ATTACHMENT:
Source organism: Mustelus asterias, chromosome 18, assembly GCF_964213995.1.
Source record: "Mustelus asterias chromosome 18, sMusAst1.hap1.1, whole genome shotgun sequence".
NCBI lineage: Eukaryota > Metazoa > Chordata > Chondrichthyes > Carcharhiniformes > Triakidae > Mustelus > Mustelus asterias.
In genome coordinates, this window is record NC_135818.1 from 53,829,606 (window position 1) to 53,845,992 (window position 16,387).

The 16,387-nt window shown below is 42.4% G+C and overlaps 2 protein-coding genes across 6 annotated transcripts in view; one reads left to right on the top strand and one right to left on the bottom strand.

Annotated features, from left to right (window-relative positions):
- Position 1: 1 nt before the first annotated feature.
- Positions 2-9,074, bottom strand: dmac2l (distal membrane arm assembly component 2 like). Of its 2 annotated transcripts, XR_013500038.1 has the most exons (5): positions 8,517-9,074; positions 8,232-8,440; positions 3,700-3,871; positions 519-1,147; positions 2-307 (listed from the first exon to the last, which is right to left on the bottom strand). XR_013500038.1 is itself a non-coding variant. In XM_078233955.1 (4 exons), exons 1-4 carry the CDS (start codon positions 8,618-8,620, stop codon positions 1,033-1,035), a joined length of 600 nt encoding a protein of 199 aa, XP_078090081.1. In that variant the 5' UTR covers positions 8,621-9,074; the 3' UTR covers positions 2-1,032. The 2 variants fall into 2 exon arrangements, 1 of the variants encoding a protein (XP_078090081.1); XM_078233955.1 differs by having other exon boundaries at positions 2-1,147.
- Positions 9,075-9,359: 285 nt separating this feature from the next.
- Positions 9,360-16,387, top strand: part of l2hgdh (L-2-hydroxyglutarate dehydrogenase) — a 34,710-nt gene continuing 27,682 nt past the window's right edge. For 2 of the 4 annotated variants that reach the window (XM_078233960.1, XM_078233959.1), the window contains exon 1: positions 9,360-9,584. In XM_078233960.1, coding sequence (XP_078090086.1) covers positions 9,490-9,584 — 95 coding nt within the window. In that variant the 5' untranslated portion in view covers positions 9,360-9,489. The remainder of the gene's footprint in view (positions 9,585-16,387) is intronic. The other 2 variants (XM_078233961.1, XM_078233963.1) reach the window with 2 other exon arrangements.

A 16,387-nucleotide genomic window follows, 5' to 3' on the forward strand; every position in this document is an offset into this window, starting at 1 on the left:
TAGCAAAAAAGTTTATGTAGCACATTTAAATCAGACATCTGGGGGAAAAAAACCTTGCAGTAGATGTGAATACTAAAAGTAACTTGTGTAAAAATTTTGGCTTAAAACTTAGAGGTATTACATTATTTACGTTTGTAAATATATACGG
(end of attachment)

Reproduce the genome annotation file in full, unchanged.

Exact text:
Source organism: Mustelus asterias, chromosome 18, assembly GCF_964213995.1.
Source record: "Mustelus asterias chromosome 18, sMusAst1.hap1.1, whole genome shotgun sequence".
NCBI lineage: Eukaryota > Metazoa > Chordata > Chondrichthyes > Carcharhiniformes > Triakidae > Mustelus > Mustelus asterias.
In genome coordinates, this window is record NC_135818.1 from 53,829,606 (window position 1) to 53,845,992 (window position 16,387).

The 16,387-nt window shown below is 42.4% G+C and overlaps 2 protein-coding genes across 6 annotated transcripts in view; one reads left to right on the top strand and one right to left on the bottom strand.

Annotated features, from left to right (window-relative positions):
- Position 1: 1 nt before the first annotated feature.
- Positions 2-9,074, bottom strand: dmac2l (distal membrane arm assembly component 2 like). Of its 2 annotated transcripts, XR_013500038.1 has the most exons (5): positions 8,517-9,074; positions 8,232-8,440; positions 3,700-3,871; positions 519-1,147; positions 2-307 (listed from the first exon to the last, which is right to left on the bottom strand). XR_013500038.1 is itself a non-coding variant. In XM_078233955.1 (4 exons), exons 1-4 carry the CDS (start codon positions 8,618-8,620, stop codon positions 1,033-1,035), a joined length of 600 nt encoding a protein of 199 aa, XP_078090081.1. In that variant the 5' UTR covers positions 8,621-9,074; the 3' UTR covers positions 2-1,032. The 2 variants fall into 2 exon arrangements, 1 of the variants encoding a protein (XP_078090081.1); XM_078233955.1 differs by having other exon boundaries at positions 2-1,147.
- Positions 9,075-9,359: 285 nt separating this feature from the next.
- Positions 9,360-16,387, top strand: part of l2hgdh (L-2-hydroxyglutarate dehydrogenase) — a 34,710-nt gene continuing 27,682 nt past the window's right edge. For 2 of the 4 annotated variants that reach the window (XM_078233960.1, XM_078233959.1), the window contains exon 1: positions 9,360-9,584. In XM_078233960.1, coding sequence (XP_078090086.1) covers positions 9,490-9,584 — 95 coding nt within the window. In that variant the 5' untranslated portion in view covers positions 9,360-9,489. The remainder of the gene's footprint in view (positions 9,585-16,387) is intronic. The other 2 variants (XM_078233961.1, XM_078233963.1) reach the window with 2 other exon arrangements.

A 16,387-nucleotide genomic window follows, 5' to 3' on the forward strand; every position in this document is an offset into this window, starting at 1 on the left:
TAGCAAAAAAGTTTATGTAGCACATTTAAATCAGACATCTGGGGGAAAAAAACCTTGCAGTAGATGTGAATACTAAAAGTAACTTGTGTAAAAATTTTGGCTTAAAACTTAGAGGTATTACATTATTTACGTTTGTAAATATATACGG